In order to begin the game, you must have an Active Pokémon. Each player looks at the seven cards that he drew and chooses one Basic Pokémon as his starting Basic Pokémon. That card goes facedown in the Active Pokémon slot. If you have exactly one Basic Pokémon in your hand, you must make it your Active Pokémon, even if you don't want to. If the player has zero Basic Pokémon in his hand, he must show his hand to his opponent, announce that he has no Basic Pokémon, and shuffle his hand into his deck. If his opponent had a Basic Pokémon in his hand, then he can draw up to two cards. Repeat until the player has a Basic Pokémon. If a player has multiple Basic Pokémon in his hand, he may put additional Basic Pokémon on his Bench. These cards are also played face-down.
Once each player has a Basic Pokémon, each player draws six cards face-down onto the table. The six cards are his prizes.
To begin the game. one player flips a coin. The other player calls it while it's in the air. The player who wins the coin toss will go first.

Draw a Card

At the beginning of your turn, you draw a card from your deck. You must always do this and you must do this at the beginning of your turn. If you cannot draw a card from your deck (usually because your deck has zero cards), then you lose the game. This situation is called "decking" and can happen when a game lasts a long time.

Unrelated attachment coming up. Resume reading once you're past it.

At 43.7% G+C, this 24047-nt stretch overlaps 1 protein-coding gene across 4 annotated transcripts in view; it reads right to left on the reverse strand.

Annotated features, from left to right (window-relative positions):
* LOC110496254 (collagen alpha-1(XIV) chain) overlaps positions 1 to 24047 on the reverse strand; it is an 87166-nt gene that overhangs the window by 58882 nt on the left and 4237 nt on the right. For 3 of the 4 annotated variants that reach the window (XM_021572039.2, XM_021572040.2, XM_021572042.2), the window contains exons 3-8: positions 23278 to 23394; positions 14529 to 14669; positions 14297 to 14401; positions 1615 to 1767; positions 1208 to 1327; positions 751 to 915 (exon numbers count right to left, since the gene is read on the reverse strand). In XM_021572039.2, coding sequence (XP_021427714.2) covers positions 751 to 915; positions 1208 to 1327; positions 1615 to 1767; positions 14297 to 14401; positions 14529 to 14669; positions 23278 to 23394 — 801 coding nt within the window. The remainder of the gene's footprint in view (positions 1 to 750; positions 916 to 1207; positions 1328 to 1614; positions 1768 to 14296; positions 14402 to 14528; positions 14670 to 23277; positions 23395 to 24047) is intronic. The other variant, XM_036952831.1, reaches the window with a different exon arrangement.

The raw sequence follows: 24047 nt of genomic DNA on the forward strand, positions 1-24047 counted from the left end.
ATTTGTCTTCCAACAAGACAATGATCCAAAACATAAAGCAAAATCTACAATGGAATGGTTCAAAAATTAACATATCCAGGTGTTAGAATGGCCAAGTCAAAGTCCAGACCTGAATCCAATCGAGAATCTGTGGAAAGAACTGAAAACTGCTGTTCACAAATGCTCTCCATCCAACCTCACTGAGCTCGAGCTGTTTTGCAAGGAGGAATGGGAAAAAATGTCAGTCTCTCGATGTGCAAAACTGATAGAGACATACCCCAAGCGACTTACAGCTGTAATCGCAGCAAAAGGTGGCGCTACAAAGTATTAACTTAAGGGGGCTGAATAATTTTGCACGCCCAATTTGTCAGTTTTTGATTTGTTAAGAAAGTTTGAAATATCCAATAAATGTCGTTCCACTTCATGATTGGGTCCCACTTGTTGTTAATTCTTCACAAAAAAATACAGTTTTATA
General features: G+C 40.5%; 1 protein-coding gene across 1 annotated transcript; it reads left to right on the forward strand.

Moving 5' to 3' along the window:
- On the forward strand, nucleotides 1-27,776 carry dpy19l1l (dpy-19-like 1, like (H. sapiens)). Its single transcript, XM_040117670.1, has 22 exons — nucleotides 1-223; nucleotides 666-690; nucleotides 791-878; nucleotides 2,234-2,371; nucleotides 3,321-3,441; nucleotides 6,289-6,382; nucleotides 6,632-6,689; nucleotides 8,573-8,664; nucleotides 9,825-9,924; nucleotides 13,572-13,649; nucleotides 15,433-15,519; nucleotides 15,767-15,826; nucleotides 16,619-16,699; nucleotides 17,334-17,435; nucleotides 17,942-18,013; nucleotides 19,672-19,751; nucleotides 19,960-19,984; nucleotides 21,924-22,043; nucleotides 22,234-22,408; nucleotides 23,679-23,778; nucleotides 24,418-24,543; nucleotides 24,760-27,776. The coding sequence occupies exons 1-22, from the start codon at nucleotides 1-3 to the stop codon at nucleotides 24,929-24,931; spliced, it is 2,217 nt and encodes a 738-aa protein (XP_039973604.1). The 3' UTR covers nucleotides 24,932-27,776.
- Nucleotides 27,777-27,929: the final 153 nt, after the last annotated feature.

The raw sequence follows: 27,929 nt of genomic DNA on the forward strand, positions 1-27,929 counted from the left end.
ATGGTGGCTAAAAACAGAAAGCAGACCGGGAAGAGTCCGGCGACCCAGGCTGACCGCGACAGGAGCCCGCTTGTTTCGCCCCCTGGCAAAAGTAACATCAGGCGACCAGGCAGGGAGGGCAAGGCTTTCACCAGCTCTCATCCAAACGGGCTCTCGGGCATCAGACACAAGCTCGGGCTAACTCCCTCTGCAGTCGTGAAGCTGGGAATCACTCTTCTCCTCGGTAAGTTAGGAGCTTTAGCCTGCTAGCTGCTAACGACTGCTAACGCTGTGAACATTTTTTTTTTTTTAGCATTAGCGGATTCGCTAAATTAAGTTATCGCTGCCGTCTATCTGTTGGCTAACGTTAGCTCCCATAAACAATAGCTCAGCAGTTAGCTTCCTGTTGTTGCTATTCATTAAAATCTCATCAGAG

Options During Your Turn

There are a number of things that you can do during your turn. Unless otherwise stated, you may do these any number of times.

  • You may attach an Energy card to a Pokémon that you have in play. You may do this only once in each turn. You should try to do this every turn, so that your Pokémon will have plenty of Energy for their attacks.
  • If you have a Basic Pokémon in your hand and you do not already have five Pokémon on your bench, you may put the Basic Pokémon on the Bench.
  • If you have a Pokémon card in your hand that evolves from one of the Pokémon that you have in play, you may evolve the Pokémon in play into the one that you have in your hand. You do this by placing the evolution card directly on top of the one in play. Note that you cannot evolve a Pokémon on your first turn, or the same turn that it's put into play. For example, if you evolve Machop into Machoke, you can't evolve it into Machamp until your next turn. There is more information on "Evolution" below.